I had probably the same reaction as most when the Orioles announced Trent Mummey as the team’s fourth-round pick a few weeks ago.

Nice name, but….who?

And like some of you, I dug a little deeper to see what kind of havoc Mummey brought on SEC pitchers this year.

What I found was very, VERY impressive.

Mummey tore the cover off the ball to the tune of a .366 average, 20 points less than Hunter Morris, his teammate at Auburn and fellow fourth-round pick, but still impressive.

Mummey finished third on the squad with 17 home runs, which would have been good enough for the team lead on most NCAA teams.

Mind you, the Tigers had 11 players selected in the 2010 draft, more than any other team.

His 54 RBI also ranked third, behind Morris’s 76, and Brian Fletcher’s 75. He scored 46 runs, rapped 15 doubles and showed off his above-average speed, swiping eight bases.

All of that offensive firepower, and that’s not even the best part. Hold onto your butts…

…Mummey only played in 36 games, 34 of which he started. He missed the first 28 games of the season with an ankle injury.

If you prorate his numbers through a full 64 game season, like the one Morris enjoyed, his numbers look ridiculous:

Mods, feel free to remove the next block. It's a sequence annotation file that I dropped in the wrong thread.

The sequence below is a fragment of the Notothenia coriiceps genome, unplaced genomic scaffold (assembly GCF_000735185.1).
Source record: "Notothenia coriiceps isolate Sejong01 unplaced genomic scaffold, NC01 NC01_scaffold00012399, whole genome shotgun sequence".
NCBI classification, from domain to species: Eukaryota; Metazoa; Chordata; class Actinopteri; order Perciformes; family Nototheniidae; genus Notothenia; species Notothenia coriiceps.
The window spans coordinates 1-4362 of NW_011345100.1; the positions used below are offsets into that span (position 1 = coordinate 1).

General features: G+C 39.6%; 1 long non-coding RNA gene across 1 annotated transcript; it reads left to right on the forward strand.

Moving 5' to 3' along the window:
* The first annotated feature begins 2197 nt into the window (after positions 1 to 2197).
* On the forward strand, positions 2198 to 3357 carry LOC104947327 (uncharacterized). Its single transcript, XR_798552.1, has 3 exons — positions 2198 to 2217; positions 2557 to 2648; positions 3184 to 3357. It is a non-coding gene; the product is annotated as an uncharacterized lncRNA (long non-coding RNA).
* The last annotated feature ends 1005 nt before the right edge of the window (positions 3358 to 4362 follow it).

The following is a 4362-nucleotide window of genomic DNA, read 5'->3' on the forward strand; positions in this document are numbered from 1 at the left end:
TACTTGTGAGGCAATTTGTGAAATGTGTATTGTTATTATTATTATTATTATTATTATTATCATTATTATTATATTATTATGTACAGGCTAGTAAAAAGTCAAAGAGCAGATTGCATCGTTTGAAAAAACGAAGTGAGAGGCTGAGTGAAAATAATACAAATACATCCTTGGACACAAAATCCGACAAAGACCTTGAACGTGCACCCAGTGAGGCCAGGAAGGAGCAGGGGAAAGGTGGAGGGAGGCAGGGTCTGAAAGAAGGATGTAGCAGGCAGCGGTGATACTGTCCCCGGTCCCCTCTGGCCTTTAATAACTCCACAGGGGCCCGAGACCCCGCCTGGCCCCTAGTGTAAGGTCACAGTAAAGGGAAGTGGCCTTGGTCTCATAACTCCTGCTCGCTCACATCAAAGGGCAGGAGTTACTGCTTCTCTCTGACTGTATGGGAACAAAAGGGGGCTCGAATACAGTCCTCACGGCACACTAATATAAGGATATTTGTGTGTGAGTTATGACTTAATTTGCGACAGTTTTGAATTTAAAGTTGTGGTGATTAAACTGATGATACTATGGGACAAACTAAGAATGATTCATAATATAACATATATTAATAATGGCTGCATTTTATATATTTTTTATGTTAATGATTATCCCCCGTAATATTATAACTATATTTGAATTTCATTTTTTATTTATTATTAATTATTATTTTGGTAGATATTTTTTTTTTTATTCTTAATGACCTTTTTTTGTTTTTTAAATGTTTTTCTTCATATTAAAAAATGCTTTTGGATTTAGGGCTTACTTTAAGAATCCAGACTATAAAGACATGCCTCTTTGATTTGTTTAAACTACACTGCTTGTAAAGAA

.366 average, 27 doubles, 30 home runs, 96 RBI, 82 runs scored and 14 stolen bases.

Let me remind you that the NCAA leader in home runs finished with 27, and the RBI leader topped out at 89. 

Granted, Mummey would have inevitably encountered some kind of slump, or another injury had he not come down with a lame ankle, but the point is proven.

This kid can rake.

And the best part on top of the best part…

…Mummey is usually thought of as a defense-first player.

In addition to being named first-team All-SEC, he was also a recipient of the 2009 NCAA Division I Gold Glove after playing spectacular defense, despite his less than impressive offensive numbers (.289 with 15 homers and 42 RBI).

Mummey possesses many skills that the Orioles have in their system. He has close to top-notch speed (22 stolen bases in 37 Cape Cod League games last summer). He has some pop in his bat, and this season he showed the ability to hit for average. He’s also developed a pretty good eye at the plate, making him all the more dangerous.

Toss in stellar defensive play, and Mummey gives the Orioles all those skills in one player, something they do lack. 

Most of the “typical” lead-off guys in the system feature top-end speed, with little plate discipline or power (see, Xavier Avery, Kyle Hudson). They have a few with a decent combo of speed and discipline (see, L.J. Hoes and Paco Figueroa), but getting one player with all three traits?

That’s straight Mummey.

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